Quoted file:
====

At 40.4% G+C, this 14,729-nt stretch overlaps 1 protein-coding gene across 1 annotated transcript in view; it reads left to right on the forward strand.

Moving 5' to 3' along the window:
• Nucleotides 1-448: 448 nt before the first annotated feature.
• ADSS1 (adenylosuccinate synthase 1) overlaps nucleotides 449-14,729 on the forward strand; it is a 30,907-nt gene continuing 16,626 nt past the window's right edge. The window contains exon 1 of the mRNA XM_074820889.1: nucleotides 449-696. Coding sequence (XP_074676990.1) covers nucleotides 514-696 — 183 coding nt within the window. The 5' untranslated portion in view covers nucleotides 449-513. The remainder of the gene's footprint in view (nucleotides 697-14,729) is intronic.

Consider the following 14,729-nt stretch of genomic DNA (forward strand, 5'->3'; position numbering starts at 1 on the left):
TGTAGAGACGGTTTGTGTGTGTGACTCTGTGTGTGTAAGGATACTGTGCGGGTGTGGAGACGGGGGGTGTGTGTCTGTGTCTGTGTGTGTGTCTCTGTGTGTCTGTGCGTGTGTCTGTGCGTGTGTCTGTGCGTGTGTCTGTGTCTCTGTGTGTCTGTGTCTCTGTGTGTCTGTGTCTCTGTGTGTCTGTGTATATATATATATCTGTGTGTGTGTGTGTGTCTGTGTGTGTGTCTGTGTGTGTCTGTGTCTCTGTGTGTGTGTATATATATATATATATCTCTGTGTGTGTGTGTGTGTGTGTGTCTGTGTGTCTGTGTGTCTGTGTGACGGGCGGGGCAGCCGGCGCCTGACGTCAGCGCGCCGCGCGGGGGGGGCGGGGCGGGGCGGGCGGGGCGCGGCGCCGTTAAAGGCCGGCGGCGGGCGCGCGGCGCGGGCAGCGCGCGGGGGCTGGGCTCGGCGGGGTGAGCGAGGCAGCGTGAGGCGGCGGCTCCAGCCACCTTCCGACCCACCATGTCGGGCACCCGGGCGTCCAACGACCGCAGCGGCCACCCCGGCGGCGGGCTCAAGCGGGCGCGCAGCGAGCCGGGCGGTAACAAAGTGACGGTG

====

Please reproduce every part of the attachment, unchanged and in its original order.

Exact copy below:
At 40.4% G+C, this 14,729-nt stretch overlaps 1 protein-coding gene across 1 annotated transcript in view; it reads left to right on the forward strand.

Moving 5' to 3' along the window:
• Nucleotides 1-448: 448 nt before the first annotated feature.
• ADSS1 (adenylosuccinate synthase 1) overlaps nucleotides 449-14,729 on the forward strand; it is a 30,907-nt gene continuing 16,626 nt past the window's right edge. The window contains exon 1 of the mRNA XM_074820889.1: nucleotides 449-696. Coding sequence (XP_074676990.1) covers nucleotides 514-696 — 183 coding nt within the window. The 5' untranslated portion in view covers nucleotides 449-513. The remainder of the gene's footprint in view (nucleotides 697-14,729) is intronic.

Consider the following 14,729-nt stretch of genomic DNA (forward strand, 5'->3'; position numbering starts at 1 on the left):
TGTAGAGACGGTTTGTGTGTGTGACTCTGTGTGTGTAAGGATACTGTGCGGGTGTGGAGACGGGGGGTGTGTGTCTGTGTCTGTGTGTGTGTCTCTGTGTGTCTGTGCGTGTGTCTGTGCGTGTGTCTGTGCGTGTGTCTGTGTCTCTGTGTGTCTGTGTCTCTGTGTGTCTGTGTCTCTGTGTGTCTGTGTATATATATATATCTGTGTGTGTGTGTGTGTCTGTGTGTGTGTCTGTGTGTGTCTGTGTCTCTGTGTGTGTGTATATATATATATATATCTCTGTGTGTGTGTGTGTGTGTGTGTCTGTGTGTCTGTGTGTCTGTGTGACGGGCGGGGCAGCCGGCGCCTGACGTCAGCGCGCCGCGCGGGGGGGGCGGGGCGGGGCGGGCGGGGCGCGGCGCCGTTAAAGGCCGGCGGCGGGCGCGCGGCGCGGGCAGCGCGCGGGGGCTGGGCTCGGCGGGGTGAGCGAGGCAGCGTGAGGCGGCGGCTCCAGCCACCTTCCGACCCACCATGTCGGGCACCCGGGCGTCCAACGACCGCAGCGGCCACCCCGGCGGCGGGCTCAAGCGGGCGCGCAGCGAGCCGGGCGGTAACAAAGTGACGGTG